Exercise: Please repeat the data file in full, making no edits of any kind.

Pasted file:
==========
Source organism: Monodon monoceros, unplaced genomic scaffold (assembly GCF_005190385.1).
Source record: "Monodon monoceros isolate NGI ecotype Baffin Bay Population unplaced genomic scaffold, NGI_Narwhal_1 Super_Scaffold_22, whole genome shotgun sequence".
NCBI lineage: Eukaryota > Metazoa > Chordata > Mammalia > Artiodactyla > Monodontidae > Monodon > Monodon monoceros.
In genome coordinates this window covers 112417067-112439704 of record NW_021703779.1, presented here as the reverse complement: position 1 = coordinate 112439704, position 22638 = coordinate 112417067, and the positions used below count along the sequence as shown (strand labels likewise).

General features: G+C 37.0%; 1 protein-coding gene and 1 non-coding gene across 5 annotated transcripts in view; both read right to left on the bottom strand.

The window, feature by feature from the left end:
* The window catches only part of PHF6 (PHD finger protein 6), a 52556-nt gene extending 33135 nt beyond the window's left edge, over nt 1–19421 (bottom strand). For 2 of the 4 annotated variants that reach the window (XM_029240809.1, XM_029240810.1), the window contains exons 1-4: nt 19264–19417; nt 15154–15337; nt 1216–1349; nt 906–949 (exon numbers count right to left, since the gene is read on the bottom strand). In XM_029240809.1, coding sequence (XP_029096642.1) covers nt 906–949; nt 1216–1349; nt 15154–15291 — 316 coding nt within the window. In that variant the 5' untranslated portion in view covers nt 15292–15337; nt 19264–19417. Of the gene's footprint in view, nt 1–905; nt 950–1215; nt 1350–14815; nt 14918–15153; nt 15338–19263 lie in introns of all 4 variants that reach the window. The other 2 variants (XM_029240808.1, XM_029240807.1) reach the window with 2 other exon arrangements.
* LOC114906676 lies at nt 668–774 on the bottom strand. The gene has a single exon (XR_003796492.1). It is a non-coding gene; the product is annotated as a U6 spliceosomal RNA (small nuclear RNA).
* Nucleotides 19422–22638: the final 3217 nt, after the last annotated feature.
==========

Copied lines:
Source organism: Monodon monoceros, unplaced genomic scaffold (assembly GCF_005190385.1).
Source record: "Monodon monoceros isolate NGI ecotype Baffin Bay Population unplaced genomic scaffold, NGI_Narwhal_1 Super_Scaffold_22, whole genome shotgun sequence".
NCBI lineage: Eukaryota > Metazoa > Chordata > Mammalia > Artiodactyla > Monodontidae > Monodon > Monodon monoceros.
In genome coordinates this window covers 112417067-112439704 of record NW_021703779.1, presented here as the reverse complement: position 1 = coordinate 112439704, position 22638 = coordinate 112417067, and the positions used below count along the sequence as shown (strand labels likewise).

General features: G+C 37.0%; 1 protein-coding gene and 1 non-coding gene across 5 annotated transcripts in view; both read right to left on the bottom strand.

The window, feature by feature from the left end:
* The window catches only part of PHF6 (PHD finger protein 6), a 52556-nt gene extending 33135 nt beyond the window's left edge, over nt 1–19421 (bottom strand). For 2 of the 4 annotated variants that reach the window (XM_029240809.1, XM_029240810.1), the window contains exons 1-4: nt 19264–19417; nt 15154–15337; nt 1216–1349; nt 906–949 (exon numbers count right to left, since the gene is read on the bottom strand). In XM_029240809.1, coding sequence (XP_029096642.1) covers nt 906–949; nt 1216–1349; nt 15154–15291 — 316 coding nt within the window. In that variant the 5' untranslated portion in view covers nt 15292–15337; nt 19264–19417. Of the gene's footprint in view, nt 1–905; nt 950–1215; nt 1350–14815; nt 14918–15153; nt 15338–19263 lie in introns of all 4 variants that reach the window. The other 2 variants (XM_029240808.1, XM_029240807.1) reach the window with 2 other exon arrangements.
* LOC114906676 lies at nt 668–774 on the bottom strand. The gene has a single exon (XR_003796492.1). It is a non-coding gene; the product is annotated as a U6 spliceosomal RNA (small nuclear RNA).
* Nucleotides 19422–22638: the final 3217 nt, after the last annotated feature.